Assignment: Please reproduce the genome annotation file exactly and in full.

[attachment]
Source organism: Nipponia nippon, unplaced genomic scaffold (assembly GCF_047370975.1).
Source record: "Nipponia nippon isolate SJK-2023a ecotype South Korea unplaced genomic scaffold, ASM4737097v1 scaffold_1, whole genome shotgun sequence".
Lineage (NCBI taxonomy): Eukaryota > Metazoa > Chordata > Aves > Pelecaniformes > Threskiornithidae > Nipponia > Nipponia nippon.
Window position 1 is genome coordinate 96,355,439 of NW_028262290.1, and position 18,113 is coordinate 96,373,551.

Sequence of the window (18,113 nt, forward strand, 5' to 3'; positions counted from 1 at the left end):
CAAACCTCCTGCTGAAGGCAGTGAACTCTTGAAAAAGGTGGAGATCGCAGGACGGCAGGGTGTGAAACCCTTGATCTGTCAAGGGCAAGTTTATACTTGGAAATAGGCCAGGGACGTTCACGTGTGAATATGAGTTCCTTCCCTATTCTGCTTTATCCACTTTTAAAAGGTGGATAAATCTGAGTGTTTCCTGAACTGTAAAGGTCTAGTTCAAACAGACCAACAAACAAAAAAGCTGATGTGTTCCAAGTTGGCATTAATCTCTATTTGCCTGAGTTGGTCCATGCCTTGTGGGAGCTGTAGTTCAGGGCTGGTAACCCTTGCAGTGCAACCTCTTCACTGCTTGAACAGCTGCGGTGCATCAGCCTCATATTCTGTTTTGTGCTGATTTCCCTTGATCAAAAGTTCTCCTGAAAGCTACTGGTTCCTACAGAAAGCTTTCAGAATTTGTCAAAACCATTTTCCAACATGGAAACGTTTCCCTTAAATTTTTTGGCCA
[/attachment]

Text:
Source organism: Nipponia nippon, unplaced genomic scaffold (assembly GCF_047370975.1).
Source record: "Nipponia nippon isolate SJK-2023a ecotype South Korea unplaced genomic scaffold, ASM4737097v1 scaffold_1, whole genome shotgun sequence".
Lineage (NCBI taxonomy): Eukaryota > Metazoa > Chordata > Aves > Pelecaniformes > Threskiornithidae > Nipponia > Nipponia nippon.
Window position 1 is genome coordinate 96,355,439 of NW_028262290.1, and position 18,113 is coordinate 96,373,551.

Sequence of the window (18,113 nt, forward strand, 5' to 3'; positions counted from 1 at the left end):
CAAACCTCCTGCTGAAGGCAGTGAACTCTTGAAAAAGGTGGAGATCGCAGGACGGCAGGGTGTGAAACCCTTGATCTGTCAAGGGCAAGTTTATACTTGGAAATAGGCCAGGGACGTTCACGTGTGAATATGAGTTCCTTCCCTATTCTGCTTTATCCACTTTTAAAAGGTGGATAAATCTGAGTGTTTCCTGAACTGTAAAGGTCTAGTTCAAACAGACCAACAAACAAAAAAGCTGATGTGTTCCAAGTTGGCATTAATCTCTATTTGCCTGAGTTGGTCCATGCCTTGTGGGAGCTGTAGTTCAGGGCTGGTAACCCTTGCAGTGCAACCTCTTCACTGCTTGAACAGCTGCGGTGCATCAGCCTCATATTCTGTTTTGTGCTGATTTCCCTTGATCAAAAGTTCTCCTGAAAGCTACTGGTTCCTACAGAAAGCTTTCAGAATTTGTCAAAACCATTTTCCAACATGGAAACGTTTCCCTTAAATTTTTTGGCCA